You will often find yourself sharing the water with skiers. Keep in mind that a personal watercraft is more maneuverable than a boat towing a water skier so it makes sense to stay out of the way. Never jump that wake or that of a boat towing a skier.

Fishermen too should be given plenty of room. On boats or ashore, fishermen usually have lines or nets out that can be damaged by or damaging to your watercraft or to you. Some fishermen also feel that noise scares fish away, which can cause strained relations between fishermen and watercraft users.

Now for an equipment check. Let us start with the safety gear needed for the operator and passenger on the jet ski and then the craft itself.

The operator is to have the following safety gear: a Coast Guard approved life jacket. This must be worn by the operator and passenger. Be sure they are properly fitted and fastened completely.

Goggles or sunglasses help protect from glare and spray and a kill switch with a lanyard worn by the driver that will shut off the engine in case he is thrown from the craft.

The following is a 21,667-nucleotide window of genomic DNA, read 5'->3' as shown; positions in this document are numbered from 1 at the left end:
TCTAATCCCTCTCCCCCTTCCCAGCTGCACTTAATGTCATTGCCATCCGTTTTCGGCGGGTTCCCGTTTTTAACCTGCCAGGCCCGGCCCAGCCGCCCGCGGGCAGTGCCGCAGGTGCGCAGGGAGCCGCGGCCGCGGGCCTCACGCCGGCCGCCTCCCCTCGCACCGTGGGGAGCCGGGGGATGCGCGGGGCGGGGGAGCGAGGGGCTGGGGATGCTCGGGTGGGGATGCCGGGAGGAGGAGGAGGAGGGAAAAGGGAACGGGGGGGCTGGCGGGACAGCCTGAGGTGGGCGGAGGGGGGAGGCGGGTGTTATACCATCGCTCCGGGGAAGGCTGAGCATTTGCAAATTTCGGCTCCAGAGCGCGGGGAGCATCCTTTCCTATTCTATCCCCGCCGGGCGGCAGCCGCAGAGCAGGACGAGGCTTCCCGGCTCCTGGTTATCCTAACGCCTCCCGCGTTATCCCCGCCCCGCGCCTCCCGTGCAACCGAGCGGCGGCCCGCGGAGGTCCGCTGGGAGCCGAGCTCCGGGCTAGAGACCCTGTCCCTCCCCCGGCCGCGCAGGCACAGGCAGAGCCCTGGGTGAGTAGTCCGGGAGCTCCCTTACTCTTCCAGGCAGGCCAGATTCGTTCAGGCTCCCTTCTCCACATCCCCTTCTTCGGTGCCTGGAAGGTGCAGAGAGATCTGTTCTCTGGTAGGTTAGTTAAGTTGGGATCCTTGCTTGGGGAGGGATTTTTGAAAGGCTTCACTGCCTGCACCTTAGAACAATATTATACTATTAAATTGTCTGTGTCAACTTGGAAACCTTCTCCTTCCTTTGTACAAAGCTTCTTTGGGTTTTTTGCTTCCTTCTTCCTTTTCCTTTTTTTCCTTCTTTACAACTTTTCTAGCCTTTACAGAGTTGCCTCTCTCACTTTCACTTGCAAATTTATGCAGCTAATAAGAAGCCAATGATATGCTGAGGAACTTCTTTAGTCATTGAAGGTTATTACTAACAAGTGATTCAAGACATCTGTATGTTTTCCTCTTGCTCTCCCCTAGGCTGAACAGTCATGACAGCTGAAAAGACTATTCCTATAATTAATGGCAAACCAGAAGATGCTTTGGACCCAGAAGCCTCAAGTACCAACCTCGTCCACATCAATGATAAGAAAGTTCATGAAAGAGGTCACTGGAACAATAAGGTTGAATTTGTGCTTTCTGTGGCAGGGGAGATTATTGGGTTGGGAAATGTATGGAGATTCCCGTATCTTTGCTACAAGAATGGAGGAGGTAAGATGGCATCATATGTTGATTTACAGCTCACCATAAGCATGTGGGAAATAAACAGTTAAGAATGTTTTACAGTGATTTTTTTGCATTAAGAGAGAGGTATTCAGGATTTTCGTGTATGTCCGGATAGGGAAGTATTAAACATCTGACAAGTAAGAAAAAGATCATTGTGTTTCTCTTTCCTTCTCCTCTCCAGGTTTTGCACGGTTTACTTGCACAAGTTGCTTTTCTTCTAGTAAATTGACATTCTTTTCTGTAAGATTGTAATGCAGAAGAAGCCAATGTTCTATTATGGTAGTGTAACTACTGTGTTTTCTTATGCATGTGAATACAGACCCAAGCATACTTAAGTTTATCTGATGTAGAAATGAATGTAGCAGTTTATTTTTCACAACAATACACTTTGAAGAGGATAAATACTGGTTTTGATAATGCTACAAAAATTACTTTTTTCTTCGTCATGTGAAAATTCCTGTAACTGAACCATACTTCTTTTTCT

Deck shoes or tennis shoes help to keep footing firm and avoid injury.

Gloves are needed to help maintain grip on wet controls and to protect your hands while docking or loading.

Carry a fire extinguisher in the event of fire. Swim away from the craft to a safe distance as soon as possible. This is one of the few instances when you are advised to leave your craft quickly.

Never operate in the dark. This practice is illegal and hazardous.

When out on the water and your jet ski stalls, and you find that the jet ski won’t start, stay with your vessel and continue to wear your life jacket. Signal another vessel for a tow. Don’t try to repair it in the water. Waves or wakes could easily swamp the craft.

Now that you are safe, lets go for a ride!

Joyce is a crewman and an officer in the Coast Guard Auxiliary Flotilla 83 – Lake Seminole. She can be reached at kramers229@aol. corn.